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Response to aandegoons (Reply #12)

Mon Nov 12, 2012, 08:44 AM

13. Eleanor didn't take any BS either

and kicked ass all her life.

My DIs hated her!

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Response to aandegoons (Reply #12)

Mon Nov 12, 2012, 10:18 AM

26. I believe that there are lots of people who are equivalent or even better than FDR however...

Not only will the owners of our government not finance their campaigns, they spend trillions of phony fiat wealth to ensure liberals, or anyone like an FDR, wont be elected, and that the government is stacked with venal sock puppet conservatives beholden to their masters.

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Response to HiPointDem (Original post)

Mon Nov 12, 2012, 09:05 AM

14. But the Democrats did dump Wallace in 1944 in favor of Truman

To a large extent, that was Wallace's own fault -- but it was also a sign of a shift to the right within the party, and Truman was a relatively conservative and conventional choice.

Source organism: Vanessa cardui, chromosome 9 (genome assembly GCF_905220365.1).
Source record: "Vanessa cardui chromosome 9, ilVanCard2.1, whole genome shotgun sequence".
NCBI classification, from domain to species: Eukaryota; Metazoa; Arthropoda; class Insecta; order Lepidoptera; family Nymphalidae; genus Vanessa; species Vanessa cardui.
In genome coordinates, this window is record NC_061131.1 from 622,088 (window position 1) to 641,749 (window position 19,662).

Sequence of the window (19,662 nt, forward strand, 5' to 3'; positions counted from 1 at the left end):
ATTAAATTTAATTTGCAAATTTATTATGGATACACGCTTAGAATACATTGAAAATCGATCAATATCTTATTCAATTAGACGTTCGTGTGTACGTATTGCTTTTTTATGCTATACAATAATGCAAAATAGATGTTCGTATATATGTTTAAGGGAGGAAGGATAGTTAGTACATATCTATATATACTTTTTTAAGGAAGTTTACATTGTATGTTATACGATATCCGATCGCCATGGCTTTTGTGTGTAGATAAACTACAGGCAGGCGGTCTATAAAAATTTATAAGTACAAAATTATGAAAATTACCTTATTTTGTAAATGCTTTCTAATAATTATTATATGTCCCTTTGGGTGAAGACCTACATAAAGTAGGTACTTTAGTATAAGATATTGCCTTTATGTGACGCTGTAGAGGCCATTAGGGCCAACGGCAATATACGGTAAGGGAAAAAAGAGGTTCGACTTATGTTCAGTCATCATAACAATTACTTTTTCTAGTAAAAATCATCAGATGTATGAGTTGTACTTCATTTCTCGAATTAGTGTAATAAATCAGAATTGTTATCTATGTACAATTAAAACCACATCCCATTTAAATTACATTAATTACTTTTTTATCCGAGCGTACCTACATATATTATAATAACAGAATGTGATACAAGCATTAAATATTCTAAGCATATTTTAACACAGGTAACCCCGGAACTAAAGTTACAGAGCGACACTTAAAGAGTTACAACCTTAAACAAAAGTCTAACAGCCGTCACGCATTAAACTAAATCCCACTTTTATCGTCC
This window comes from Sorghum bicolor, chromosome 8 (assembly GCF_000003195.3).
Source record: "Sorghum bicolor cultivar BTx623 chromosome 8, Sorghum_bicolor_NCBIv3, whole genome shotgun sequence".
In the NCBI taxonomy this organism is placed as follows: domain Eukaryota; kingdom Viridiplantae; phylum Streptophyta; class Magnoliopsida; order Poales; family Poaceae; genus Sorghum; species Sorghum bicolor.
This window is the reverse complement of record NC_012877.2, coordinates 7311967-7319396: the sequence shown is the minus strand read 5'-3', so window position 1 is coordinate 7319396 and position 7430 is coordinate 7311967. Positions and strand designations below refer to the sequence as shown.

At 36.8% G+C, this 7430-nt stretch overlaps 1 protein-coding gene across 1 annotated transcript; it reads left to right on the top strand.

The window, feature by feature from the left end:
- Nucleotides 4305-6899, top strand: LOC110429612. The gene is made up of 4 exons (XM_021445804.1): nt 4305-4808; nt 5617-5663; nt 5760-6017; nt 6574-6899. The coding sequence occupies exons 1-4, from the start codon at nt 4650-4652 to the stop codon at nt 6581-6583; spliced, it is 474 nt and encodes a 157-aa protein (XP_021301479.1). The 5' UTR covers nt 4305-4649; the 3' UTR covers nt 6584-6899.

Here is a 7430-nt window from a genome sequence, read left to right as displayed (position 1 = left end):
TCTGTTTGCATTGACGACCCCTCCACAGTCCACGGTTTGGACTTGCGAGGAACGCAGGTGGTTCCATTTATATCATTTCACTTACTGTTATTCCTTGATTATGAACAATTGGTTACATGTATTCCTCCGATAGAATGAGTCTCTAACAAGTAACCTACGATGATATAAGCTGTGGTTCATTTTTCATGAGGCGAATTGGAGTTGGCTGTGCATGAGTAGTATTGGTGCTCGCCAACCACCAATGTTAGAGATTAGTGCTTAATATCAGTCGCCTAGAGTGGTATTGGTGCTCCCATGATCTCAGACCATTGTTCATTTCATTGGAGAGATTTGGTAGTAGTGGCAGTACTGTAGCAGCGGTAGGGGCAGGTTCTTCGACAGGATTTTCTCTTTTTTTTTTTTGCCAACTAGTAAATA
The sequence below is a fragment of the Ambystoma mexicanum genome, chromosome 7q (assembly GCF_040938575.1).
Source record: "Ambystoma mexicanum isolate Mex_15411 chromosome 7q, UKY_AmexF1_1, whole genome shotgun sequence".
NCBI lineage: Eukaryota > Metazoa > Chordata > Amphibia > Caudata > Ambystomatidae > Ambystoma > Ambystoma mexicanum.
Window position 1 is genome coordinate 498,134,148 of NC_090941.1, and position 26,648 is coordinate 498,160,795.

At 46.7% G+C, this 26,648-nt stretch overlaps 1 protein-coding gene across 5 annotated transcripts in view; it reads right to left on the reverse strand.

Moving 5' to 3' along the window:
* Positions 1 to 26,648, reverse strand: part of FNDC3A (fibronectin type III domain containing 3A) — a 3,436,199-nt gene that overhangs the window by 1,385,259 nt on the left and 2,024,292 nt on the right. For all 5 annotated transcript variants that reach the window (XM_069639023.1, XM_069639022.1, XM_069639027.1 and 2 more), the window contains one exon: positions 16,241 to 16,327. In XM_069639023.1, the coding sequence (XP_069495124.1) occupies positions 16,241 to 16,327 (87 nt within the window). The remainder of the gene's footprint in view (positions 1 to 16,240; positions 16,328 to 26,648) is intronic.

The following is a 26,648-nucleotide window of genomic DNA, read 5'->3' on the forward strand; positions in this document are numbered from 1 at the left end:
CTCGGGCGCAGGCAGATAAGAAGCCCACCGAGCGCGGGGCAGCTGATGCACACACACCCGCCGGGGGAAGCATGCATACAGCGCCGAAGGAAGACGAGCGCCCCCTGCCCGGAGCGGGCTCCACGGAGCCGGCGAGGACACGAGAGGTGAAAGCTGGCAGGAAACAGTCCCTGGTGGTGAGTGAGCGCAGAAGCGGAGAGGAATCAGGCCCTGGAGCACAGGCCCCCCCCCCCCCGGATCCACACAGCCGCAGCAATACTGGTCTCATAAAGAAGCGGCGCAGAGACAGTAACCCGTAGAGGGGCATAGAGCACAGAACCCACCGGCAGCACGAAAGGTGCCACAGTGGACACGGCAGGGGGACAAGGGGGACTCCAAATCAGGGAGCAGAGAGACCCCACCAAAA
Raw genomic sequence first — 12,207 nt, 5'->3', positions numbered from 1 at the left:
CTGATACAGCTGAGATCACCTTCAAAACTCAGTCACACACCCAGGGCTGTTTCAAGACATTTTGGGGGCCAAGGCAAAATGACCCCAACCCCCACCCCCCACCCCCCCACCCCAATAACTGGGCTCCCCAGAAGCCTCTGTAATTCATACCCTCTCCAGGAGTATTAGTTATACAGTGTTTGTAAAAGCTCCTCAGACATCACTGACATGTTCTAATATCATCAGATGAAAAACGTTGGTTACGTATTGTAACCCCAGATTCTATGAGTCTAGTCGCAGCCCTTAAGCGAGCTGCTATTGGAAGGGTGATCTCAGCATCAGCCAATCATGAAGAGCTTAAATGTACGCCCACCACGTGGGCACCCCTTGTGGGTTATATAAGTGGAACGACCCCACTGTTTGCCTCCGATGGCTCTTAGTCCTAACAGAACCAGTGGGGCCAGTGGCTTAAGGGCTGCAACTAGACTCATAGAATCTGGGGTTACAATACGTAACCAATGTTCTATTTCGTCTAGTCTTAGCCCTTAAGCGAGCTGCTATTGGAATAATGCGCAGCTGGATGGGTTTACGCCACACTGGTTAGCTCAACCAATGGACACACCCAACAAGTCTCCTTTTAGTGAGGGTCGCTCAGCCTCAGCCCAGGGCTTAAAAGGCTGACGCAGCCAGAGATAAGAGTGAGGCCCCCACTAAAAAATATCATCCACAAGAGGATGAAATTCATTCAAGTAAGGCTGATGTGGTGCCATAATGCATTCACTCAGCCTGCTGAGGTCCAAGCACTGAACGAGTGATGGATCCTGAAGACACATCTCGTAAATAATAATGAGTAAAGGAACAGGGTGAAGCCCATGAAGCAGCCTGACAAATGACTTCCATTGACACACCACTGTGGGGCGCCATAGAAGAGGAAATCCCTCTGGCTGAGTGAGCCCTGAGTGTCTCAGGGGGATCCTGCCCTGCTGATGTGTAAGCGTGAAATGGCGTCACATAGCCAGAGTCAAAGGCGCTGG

My father refused to vote for Truman in 1948 but voted for the Socialist candidate Norman Thomas instead. When I asked him why, shortly before he died a few years ago, he said that he *couldn't* vote for Truman because he had been a product of machine politics in Missouri. I suspect there was more to it than that, though, and that he would have supported Truman if he'd liked his policies better.

I think my mother voted for Wallace's third-party candidacy that year, though I'm not positive. Truman's reelection has been painted in retrospect as a great victory, but at the time he was not at all popular with the left. (It's a good thint DU wasn't around then, or it would have been ripped apart.)